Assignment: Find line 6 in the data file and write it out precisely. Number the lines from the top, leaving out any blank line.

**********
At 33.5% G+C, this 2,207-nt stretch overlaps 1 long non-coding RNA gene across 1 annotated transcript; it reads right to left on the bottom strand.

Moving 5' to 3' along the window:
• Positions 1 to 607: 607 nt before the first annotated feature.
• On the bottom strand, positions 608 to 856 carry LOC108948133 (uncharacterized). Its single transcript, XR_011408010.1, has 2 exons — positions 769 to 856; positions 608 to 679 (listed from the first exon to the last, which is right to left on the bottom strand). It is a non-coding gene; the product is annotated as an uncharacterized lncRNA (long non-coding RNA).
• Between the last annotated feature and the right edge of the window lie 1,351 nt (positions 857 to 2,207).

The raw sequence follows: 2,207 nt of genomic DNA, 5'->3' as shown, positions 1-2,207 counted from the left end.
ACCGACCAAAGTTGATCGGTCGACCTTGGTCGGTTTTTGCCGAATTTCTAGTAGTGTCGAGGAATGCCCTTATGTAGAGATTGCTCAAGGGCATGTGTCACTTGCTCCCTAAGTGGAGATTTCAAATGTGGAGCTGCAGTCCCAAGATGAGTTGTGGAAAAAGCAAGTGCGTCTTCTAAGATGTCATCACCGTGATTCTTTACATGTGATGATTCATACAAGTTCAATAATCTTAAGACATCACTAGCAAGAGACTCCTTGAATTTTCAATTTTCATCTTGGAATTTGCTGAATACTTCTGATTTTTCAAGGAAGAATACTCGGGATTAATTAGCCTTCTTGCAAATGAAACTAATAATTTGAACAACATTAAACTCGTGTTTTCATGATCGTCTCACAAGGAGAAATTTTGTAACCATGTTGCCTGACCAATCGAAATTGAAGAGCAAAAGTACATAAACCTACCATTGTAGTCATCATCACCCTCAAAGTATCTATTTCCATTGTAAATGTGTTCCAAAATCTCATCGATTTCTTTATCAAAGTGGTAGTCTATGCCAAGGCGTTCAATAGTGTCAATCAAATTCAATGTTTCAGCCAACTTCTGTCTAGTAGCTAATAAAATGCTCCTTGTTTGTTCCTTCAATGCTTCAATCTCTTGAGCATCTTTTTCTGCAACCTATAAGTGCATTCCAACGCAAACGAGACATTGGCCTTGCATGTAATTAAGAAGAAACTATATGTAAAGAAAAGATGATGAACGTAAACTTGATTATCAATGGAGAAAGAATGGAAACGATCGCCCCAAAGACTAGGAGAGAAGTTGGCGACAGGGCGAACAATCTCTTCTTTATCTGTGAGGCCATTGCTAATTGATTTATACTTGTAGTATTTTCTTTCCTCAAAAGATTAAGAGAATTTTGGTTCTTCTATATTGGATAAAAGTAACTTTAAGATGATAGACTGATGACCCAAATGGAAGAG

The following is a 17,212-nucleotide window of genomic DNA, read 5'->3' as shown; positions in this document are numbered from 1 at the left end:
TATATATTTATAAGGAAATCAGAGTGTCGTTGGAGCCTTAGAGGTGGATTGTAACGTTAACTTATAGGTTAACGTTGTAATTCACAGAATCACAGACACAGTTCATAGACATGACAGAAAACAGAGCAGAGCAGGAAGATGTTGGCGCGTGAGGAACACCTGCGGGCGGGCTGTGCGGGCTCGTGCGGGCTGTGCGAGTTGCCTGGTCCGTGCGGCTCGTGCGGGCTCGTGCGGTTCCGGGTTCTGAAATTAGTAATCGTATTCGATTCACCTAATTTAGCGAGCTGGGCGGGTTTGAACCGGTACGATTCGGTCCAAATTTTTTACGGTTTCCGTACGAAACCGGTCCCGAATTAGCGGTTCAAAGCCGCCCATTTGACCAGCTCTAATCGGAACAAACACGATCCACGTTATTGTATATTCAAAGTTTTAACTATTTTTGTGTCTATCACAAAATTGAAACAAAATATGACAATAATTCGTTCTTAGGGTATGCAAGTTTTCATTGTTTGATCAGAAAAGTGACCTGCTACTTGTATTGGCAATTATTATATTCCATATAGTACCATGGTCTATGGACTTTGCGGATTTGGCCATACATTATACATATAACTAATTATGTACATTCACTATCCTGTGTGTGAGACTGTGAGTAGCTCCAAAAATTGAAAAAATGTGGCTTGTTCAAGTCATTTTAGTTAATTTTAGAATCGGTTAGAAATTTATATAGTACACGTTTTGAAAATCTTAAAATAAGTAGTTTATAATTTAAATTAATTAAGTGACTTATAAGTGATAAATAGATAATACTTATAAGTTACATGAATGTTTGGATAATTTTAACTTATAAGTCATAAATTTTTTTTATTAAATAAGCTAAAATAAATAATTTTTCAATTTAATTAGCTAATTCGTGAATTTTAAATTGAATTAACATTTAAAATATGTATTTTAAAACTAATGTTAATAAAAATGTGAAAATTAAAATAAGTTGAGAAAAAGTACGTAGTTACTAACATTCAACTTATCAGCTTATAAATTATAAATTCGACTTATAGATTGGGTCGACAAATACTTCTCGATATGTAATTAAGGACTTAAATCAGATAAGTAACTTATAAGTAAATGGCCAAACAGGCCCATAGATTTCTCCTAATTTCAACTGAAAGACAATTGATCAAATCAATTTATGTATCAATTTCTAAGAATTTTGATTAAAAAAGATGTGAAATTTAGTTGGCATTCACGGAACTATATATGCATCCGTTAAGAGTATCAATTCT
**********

The raw sequence follows: 2,207 nt of genomic DNA, 5'->3' as shown, positions 1-2,207 counted from the left end.